Maintain the Myth: The Mythology of The Corridors of the Dead Part 1

I’ve talked about the mythology behind The Corridors of the Dead in a few offsite interviews, but I’ve never given the whole story behind the mythology. Buckle in, kids, it’s a long and twisted road to pull all of these influences together.

The story begins back in 1992…or maybe 1993. I’m a little fuzzy on the exact date, but I surely couldn’t have been older than 16. I was an impressionable kid who still hadn’t quite figured out his identity (I think that’s normal for that age). I started talking more to a certain neighbor, who will remain unnamed for his sake. He once told me that he saw something of himself in me, so he took me under his wing, teaching me different ways to think about the world. Through him I learned more about the Socratic Method, Existentialism, Descartes, and comparative religion. It’s not much of an exaggeration to say that he had a guiding hand in my development during that time. I know that I wouldn’t be pursuing these ideas in my fiction without his influence. After a time of knowing him, about a year, he revealed to me that he practiced magick.

Yes, that’s magick with a “k”. Many people try to correct that, but it’s not the same, and I expand on that in the book a little. Magic, without the “k”, is associated with stage illusions and/or the overt displays of quasi-godhood that you see in fantasy – throwing flame from your fingers, etc. While my story is fantasy, I try to operate in something that resembles our world in a lot of respects, and that includes limiting the supernatural powers of humanity; therefore, while stage magic exists, there is no fantasy-superman-style magic. There is, however, Magick. This began with the practice of alchemy, though some people date it back to ancient Egypt – this is a contentious claim that I may explore in a future novel. For this book, however, Magick begins with alchemy.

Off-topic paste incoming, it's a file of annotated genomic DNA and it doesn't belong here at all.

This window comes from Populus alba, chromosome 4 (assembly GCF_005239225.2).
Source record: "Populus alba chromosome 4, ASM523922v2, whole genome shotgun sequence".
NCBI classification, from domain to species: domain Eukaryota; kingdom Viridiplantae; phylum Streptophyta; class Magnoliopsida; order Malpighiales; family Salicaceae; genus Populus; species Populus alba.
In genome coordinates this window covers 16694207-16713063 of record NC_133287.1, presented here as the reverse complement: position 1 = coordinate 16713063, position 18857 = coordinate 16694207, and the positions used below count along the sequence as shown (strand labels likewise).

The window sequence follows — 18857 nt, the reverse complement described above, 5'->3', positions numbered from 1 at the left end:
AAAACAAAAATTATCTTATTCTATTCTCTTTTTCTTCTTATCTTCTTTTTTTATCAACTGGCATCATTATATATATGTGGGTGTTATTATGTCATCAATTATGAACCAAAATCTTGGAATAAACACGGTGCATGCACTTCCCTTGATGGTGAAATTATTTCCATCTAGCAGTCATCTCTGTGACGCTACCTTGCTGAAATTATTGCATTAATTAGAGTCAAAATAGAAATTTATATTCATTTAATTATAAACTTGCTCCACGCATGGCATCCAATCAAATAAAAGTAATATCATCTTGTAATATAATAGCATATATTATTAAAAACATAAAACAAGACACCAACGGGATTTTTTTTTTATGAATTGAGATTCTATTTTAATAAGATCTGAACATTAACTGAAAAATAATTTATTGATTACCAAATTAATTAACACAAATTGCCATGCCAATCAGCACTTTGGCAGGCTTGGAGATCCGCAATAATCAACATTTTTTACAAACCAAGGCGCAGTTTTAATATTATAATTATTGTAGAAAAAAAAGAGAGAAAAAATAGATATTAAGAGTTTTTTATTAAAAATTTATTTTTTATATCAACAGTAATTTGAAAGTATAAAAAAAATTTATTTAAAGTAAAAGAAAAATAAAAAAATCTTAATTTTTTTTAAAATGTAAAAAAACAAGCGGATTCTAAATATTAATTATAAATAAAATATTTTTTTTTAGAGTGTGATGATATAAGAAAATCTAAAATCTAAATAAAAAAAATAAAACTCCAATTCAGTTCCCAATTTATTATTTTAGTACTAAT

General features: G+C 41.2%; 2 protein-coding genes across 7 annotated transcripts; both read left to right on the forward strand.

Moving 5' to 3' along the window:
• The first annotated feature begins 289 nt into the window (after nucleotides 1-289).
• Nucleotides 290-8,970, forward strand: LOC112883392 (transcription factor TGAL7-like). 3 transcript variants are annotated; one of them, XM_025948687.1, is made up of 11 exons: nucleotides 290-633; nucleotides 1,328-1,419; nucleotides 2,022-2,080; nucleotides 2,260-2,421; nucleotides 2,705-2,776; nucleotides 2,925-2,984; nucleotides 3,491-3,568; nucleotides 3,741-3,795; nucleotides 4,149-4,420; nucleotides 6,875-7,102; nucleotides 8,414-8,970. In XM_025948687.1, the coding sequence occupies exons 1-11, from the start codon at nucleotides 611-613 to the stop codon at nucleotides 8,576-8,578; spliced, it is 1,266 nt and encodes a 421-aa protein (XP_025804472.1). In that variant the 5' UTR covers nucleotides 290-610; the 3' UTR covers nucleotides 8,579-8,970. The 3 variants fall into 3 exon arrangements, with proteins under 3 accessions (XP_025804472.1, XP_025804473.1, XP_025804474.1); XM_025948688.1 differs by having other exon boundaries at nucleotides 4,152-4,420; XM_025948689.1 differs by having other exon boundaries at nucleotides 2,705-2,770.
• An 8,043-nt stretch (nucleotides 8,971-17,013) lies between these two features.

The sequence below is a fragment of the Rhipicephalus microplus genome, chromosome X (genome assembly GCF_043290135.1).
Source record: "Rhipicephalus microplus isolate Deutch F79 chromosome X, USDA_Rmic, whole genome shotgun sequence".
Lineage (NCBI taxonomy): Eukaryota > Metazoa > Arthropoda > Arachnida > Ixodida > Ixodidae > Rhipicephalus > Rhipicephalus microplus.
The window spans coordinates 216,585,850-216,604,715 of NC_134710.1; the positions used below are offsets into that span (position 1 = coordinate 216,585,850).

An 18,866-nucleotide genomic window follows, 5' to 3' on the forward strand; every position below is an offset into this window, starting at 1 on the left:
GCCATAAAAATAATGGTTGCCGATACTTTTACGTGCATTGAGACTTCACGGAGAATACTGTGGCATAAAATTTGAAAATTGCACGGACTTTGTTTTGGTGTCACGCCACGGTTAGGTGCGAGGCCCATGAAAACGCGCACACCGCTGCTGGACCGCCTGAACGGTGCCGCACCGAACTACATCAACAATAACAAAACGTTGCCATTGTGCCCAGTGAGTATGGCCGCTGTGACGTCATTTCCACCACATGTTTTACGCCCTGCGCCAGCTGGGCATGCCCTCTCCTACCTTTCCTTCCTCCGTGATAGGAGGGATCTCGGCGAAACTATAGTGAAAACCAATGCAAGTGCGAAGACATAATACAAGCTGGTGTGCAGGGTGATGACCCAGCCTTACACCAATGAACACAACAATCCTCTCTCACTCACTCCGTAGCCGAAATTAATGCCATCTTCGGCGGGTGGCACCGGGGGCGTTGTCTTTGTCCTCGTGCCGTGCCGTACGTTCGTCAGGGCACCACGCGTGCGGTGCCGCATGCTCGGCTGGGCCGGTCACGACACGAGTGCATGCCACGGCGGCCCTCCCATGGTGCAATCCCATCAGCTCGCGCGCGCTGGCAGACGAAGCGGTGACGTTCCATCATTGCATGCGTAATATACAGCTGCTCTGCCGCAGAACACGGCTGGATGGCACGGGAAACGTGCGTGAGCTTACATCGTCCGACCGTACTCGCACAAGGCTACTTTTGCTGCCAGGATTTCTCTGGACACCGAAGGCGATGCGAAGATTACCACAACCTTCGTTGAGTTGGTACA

For those who aren’t aware of the nature of alchemy, it was ostensibly an attempt to transmute lead into gold. That was the story that everyone was told, anyway. That wasn’t actually the goal of alchemy. Oh, sure, on some symbolic level, it was about turning lead into gold, but it was more about turning the lead of the human spirit into something more. Simply put, the magician (and alchemist) in this system uses a series of rituals and incantations to gain greater control over their subconscious. I’ve seen it likened to hacking the firmware of the mind. All this is about trying to attain mastery over your life, and your destiny. This is why I made that such a central theme to The Corridors of the Dead.

My friend practiced Enochian Magick, created in the late 16th century by John Dee and his seer Edward Kelley. They purported to receive wisdom from the angels, learning their language and drawing out four tablets, which would become known as The Watchtowers. They placed the letters of that language, now known as Enochian, into those tables. These were intended to only be transcribed by those who understood the system and could decode it. In the center of these Watchtowers, splitting the tables into their four respective places, was a negative space known as the Black Cross. The Black Cross would take on significance much later, but early on, it was simply a blank space. This system was also supposed to teach the ancient wisdom that was put forward during the Book of Enoch.